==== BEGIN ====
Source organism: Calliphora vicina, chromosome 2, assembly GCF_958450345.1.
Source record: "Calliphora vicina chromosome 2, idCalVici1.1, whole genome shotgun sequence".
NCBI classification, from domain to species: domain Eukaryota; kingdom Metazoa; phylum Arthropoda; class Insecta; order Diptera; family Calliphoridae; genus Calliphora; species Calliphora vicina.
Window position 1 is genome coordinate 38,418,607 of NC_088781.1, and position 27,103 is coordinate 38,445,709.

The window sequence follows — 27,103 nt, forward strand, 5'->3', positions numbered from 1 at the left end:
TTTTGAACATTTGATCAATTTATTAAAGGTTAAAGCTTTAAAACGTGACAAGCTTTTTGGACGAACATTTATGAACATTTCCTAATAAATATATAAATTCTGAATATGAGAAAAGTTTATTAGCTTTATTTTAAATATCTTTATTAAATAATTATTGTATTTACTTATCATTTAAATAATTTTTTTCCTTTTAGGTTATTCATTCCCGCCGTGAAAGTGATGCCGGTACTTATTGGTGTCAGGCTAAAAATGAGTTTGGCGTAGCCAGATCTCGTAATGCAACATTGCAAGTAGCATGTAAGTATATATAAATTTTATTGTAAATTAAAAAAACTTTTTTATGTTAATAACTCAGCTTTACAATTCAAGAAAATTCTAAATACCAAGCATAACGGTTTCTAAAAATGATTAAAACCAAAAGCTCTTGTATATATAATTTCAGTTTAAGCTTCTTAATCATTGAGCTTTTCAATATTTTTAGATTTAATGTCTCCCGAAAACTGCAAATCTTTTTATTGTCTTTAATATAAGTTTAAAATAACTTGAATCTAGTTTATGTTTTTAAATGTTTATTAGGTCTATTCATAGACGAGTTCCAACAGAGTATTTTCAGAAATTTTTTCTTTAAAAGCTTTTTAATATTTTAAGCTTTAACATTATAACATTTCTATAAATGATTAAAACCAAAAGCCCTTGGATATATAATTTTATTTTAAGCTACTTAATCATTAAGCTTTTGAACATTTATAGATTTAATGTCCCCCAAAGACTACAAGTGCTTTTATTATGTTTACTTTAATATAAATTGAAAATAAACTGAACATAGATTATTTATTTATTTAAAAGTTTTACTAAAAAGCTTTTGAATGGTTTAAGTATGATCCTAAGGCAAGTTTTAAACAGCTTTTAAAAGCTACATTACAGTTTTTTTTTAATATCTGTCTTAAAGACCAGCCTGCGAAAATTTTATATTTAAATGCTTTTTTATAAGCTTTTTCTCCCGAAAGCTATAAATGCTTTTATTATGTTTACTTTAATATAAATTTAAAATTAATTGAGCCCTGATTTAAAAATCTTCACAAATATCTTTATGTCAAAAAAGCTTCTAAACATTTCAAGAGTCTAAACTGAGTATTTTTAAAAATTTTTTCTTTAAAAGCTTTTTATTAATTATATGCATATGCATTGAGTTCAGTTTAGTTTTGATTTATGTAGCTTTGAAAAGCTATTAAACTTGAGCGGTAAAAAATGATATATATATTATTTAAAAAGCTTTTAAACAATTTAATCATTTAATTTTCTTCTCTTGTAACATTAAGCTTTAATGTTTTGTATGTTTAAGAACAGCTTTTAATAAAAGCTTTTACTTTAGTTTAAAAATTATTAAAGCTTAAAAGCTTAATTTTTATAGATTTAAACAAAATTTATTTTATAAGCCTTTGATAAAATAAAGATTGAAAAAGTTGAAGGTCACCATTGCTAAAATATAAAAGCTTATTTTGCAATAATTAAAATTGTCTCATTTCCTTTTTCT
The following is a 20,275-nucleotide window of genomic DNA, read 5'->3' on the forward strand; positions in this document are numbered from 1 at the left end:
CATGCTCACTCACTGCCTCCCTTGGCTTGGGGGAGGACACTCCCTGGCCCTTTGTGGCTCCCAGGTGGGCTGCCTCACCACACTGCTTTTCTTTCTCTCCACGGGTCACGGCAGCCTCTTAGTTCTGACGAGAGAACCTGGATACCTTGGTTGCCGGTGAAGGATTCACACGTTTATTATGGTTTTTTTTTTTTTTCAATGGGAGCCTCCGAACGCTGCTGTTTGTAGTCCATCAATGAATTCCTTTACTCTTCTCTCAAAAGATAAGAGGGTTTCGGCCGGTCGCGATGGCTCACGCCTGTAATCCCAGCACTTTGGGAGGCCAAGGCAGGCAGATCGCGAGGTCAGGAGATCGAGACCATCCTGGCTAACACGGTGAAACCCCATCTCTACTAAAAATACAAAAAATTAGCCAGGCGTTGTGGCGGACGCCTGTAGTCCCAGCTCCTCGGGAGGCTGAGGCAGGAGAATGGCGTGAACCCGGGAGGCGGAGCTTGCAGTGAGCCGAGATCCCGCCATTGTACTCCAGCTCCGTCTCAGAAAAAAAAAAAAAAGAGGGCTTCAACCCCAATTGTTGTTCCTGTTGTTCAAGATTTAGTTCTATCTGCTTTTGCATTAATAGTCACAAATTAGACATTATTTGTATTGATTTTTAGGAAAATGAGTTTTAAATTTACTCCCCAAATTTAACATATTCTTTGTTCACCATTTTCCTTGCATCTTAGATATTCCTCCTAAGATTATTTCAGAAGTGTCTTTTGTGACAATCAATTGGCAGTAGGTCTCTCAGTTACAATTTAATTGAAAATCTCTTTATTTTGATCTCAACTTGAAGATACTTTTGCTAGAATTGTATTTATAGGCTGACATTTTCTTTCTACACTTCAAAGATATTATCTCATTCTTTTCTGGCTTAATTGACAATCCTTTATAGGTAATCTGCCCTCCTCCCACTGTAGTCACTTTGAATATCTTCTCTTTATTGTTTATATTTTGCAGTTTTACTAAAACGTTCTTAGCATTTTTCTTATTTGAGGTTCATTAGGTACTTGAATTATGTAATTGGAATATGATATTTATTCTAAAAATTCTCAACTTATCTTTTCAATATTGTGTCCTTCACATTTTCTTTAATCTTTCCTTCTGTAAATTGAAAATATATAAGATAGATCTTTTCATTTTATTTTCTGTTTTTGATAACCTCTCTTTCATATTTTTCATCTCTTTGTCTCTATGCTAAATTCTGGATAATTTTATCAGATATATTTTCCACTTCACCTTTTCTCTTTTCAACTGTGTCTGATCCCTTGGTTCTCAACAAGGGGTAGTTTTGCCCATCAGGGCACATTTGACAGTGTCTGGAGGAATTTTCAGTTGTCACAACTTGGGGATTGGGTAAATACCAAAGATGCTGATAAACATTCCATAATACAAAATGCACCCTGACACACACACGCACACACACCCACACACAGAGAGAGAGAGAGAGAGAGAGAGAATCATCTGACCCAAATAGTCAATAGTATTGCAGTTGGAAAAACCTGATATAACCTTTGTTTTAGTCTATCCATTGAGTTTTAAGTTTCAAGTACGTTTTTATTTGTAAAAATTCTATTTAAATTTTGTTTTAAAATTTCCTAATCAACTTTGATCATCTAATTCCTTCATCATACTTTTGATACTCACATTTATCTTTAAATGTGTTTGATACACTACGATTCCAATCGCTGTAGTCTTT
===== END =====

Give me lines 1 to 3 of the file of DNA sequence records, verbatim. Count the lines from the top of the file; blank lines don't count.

Source organism: Calliphora vicina, chromosome 2, assembly GCF_958450345.1.
Source record: "Calliphora vicina chromosome 2, idCalVici1.1, whole genome shotgun sequence".
NCBI classification, from domain to species: domain Eukaryota; kingdom Metazoa; phylum Arthropoda; class Insecta; order Diptera; family Calliphoridae; genus Calliphora; species Calliphora vicina.